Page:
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Short Stature

What is short stature?

Short stature is a term used to describe a child who has not grown as tall as most other boys or girls their age. While short stature is somewhat subjective, it’s typically defined as a person growing below the third percentile. That means that in a group of 100 people, a child with short stature would be among the shortest three kids of the same age and gender.

Causes of short stature

There are many reasons why a child may be short, and they are not always cause for concern. One of the most common reasons is familial short stature, which means the parents are not tall.

Constitutional delay in growth and puberty is another cause, which means the child is a late bloomer. Kids with constitutional delay are often small during childhood. After puberty, they “catch up” and end up with a normal height. Both constitutional delay and familial short stature are considered variants of normal.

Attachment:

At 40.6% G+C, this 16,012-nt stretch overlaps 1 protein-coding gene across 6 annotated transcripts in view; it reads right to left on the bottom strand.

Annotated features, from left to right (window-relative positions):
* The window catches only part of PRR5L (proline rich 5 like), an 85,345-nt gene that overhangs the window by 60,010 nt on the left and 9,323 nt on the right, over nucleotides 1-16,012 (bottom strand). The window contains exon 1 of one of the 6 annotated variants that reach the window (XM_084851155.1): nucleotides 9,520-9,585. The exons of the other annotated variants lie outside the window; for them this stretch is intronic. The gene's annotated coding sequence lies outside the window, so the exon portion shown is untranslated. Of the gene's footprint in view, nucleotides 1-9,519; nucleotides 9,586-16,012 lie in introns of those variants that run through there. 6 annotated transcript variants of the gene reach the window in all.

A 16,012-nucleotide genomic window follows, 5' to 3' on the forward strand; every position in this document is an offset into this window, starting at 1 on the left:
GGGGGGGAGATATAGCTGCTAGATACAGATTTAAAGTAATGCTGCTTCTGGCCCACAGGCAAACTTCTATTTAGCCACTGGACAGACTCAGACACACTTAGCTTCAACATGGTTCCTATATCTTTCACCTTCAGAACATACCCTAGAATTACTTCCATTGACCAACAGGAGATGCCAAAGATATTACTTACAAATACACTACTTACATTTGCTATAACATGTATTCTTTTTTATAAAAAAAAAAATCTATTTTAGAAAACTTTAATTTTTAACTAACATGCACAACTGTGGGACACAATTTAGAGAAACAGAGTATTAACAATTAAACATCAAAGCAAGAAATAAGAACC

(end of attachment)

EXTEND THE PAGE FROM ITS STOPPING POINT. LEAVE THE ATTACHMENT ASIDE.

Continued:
Sometimes, there may be underlying medical conditions that lead to poor growth development and short stature may be the first sign something else is going on. It takes a lot of energy for a kid to grow, so if the body is under any other type of stress, such as a thyroid issue, inflammatory bowel disease, or celiac disease, the child may not grow properly.

Growth hormone deficiency is another, less common cause. Growth hormone deficiency is typically suspected when a child is having less than normal growth over time. Growth hormone deficiency isn’t automatically the cause for very short kids. In fact, kids with normal height but poor growth can have growth hormone deficiency.

Signs and symptoms of short stature

Sometimes, parents are concerned that their child is short and not growing at all. Regular well checks with your child’s primary care provider can help establish their growth patterns and track changes over time. Another simple way to watch for growth concerns is to see whether your child is consistently outgrowing clothes and shoes. If a child is wearing the same size for several years and wearing out shoes and clothes before they outgrow them, that can be a sign of poor growth.

Diagnosing short stature